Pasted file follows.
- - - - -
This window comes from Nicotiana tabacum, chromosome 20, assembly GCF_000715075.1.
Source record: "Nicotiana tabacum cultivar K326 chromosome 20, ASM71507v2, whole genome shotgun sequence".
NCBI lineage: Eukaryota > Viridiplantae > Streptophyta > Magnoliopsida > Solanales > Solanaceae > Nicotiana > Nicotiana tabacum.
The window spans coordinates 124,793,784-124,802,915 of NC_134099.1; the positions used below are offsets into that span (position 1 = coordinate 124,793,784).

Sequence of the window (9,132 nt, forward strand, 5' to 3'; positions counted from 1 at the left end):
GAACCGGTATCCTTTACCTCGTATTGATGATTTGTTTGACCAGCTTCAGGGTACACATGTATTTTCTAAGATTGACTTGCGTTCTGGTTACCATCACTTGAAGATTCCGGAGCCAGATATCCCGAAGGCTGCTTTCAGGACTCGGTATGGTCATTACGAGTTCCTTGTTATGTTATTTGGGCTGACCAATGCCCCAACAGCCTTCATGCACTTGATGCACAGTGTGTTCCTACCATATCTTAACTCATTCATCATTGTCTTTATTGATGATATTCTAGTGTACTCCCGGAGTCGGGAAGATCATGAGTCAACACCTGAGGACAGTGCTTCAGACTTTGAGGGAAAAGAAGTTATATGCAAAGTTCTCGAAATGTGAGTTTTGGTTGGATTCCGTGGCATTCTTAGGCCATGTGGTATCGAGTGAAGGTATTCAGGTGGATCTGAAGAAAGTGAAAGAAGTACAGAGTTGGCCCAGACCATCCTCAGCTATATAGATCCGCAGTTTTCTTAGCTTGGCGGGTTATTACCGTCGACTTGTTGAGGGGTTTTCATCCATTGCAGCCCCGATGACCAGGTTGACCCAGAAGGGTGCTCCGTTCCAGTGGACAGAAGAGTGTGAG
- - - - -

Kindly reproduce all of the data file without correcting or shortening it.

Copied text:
This window comes from Nicotiana tabacum, chromosome 20, assembly GCF_000715075.1.
Source record: "Nicotiana tabacum cultivar K326 chromosome 20, ASM71507v2, whole genome shotgun sequence".
NCBI lineage: Eukaryota > Viridiplantae > Streptophyta > Magnoliopsida > Solanales > Solanaceae > Nicotiana > Nicotiana tabacum.
The window spans coordinates 124,793,784-124,802,915 of NC_134099.1; the positions used below are offsets into that span (position 1 = coordinate 124,793,784).

Sequence of the window (9,132 nt, forward strand, 5' to 3'; positions counted from 1 at the left end):
GAACCGGTATCCTTTACCTCGTATTGATGATTTGTTTGACCAGCTTCAGGGTACACATGTATTTTCTAAGATTGACTTGCGTTCTGGTTACCATCACTTGAAGATTCCGGAGCCAGATATCCCGAAGGCTGCTTTCAGGACTCGGTATGGTCATTACGAGTTCCTTGTTATGTTATTTGGGCTGACCAATGCCCCAACAGCCTTCATGCACTTGATGCACAGTGTGTTCCTACCATATCTTAACTCATTCATCATTGTCTTTATTGATGATATTCTAGTGTACTCCCGGAGTCGGGAAGATCATGAGTCAACACCTGAGGACAGTGCTTCAGACTTTGAGGGAAAAGAAGTTATATGCAAAGTTCTCGAAATGTGAGTTTTGGTTGGATTCCGTGGCATTCTTAGGCCATGTGGTATCGAGTGAAGGTATTCAGGTGGATCTGAAGAAAGTGAAAGAAGTACAGAGTTGGCCCAGACCATCCTCAGCTATATAGATCCGCAGTTTTCTTAGCTTGGCGGGTTATTACCGTCGACTTGTTGAGGGGTTTTCATCCATTGCAGCCCCGATGACCAGGTTGACCCAGAAGGGTGCTCCGTTCCAGTGGACAGAAGAGTGTGAG